'Bright Star': Theater Review

Bright Star Production Still - H 2016
Nick Stokes

Bright Star Production Still - H 2016

Hokey but heartwarming.

Walter Bobbie directs this original bluegrass musical by Steve Martin and Edie Brickell, about two Southerners in the 1940s whose lives are more intertwined than they know.

A key inspiration for Bright Star was a real-life story from 1902, but the plot contrivances woven around that incident — a lost infant, an encounter many years later between strangers unaware of their deep connection, a conveniently timed discovery and a rapturous happy ending, complete with matching betrothals — are so fanciful that only Shakespeare could have gotten away with them. Still, there's a disarming sweetness and sincerity to this folksy Americana bluegrass musical, created by Steve Martin and Edie Brickell, which makes the tuneful melodrama a pleasurable experience. It also helps that talented lead Carmen Cusack brings such integrity and warmth to her performance.

That Martin is a man of many accomplishments is no secret. Since blossoming from absurdist stand-up into screen work in 1979 with The Jerk, which he also co-wrote, he has juggled various sidelines with his acting and screenwriting — as a playwright, novelist, art collector and musician. A banjo player since his teens, he made the instrument a regular part of his early comedy gigs. He won a Grammy in 2010 for his first bluegrass album, and has since released two rootsy collaboration albums with alt-rock singer-songwriter and fellow Texan Brickell, which led to this musical.

The book by Martin, from a story he and Brickell developed together, is stuffed with corn and with as many improbable coincidences as plot holes. But the show's prime asset is the duo's lovely score, steeped in the toe-tapping sounds of fiddle, banjo and piano that dominate the 10-piece band. Brickell's lyrics lack imagination and specificity, and can seem awkwardly pasted onto gentle melodies that at times become a little samey. (The songs "A Man's Gotta Do" and "Always Will" are particular clunkers.) But the pretty ballads and jaunty square-dance tunes generally are easy on the ear, richly evoking a time and place while amplifying the earnest and affecting sentiments of this proudly uncynical musical.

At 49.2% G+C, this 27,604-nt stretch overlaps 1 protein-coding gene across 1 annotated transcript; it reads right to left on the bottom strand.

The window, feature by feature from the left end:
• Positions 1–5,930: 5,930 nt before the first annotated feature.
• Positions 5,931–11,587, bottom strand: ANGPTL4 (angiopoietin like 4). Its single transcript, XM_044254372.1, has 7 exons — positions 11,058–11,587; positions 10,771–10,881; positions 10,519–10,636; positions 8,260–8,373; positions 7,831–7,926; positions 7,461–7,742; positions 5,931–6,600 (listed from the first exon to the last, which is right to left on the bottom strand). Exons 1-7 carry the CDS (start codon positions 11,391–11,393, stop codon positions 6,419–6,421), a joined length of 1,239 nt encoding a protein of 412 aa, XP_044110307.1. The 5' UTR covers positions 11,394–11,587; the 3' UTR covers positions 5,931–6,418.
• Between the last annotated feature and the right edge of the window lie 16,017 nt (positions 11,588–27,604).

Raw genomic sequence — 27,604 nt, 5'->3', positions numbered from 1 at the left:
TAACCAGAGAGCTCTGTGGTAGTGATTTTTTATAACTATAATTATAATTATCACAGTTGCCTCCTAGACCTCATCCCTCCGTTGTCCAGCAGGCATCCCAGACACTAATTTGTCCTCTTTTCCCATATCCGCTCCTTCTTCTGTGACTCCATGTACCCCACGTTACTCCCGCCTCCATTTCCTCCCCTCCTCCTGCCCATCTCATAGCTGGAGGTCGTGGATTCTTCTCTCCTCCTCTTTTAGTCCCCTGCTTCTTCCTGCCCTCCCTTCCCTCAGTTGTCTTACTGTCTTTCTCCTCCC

Aside from revivals of classics, the Broadway musical has become the domain chiefly of edgy irreverence, cartoonish fun, or in a rare few cases like that of Hamilton, bold storytelling and formal innovation. So where a pleasant down-home period piece like Bright Star might fit into that landscape, without the boost of a well-known title or marquee-name stars, remains an open question. But it's not intended as a dig to say that the show has the comfort-food appeal of an emotionally uplifting basic-cable movie. That means many mainstream audiences will find it satisfying entertainment, though probably more so on tour in the regions than in the crowded marketplace of New York.

Director Walter Bobbie (a Tony winner for Chicago) and veteran set designer Eugene Lee clearly recognize the primacy of the music in this material. They situate a handful of key players, including music director Rob Berman on piano, in a skeletal cabin structure that's moved around the stage, serving as various houses and barn dance venues in the story and helping to integrate the musicians among the actors.

Carmen Cusack and company in 'Bright Star'

The show opens in 1945 with the return from war of Billy Cane (A.J. Shively) to Hayes Creek, North Carolina. His homecoming is dampened when his father (Stephen Bogardus) confesses that he couldn't bring himself to write and tell Billy his mother had died. She passed on her love of words to her son, who in his haste to become a published author somehow misses the romantic signals being sent by his childhood pal Margo (Hannah Elless), a clerk in the local bookstore.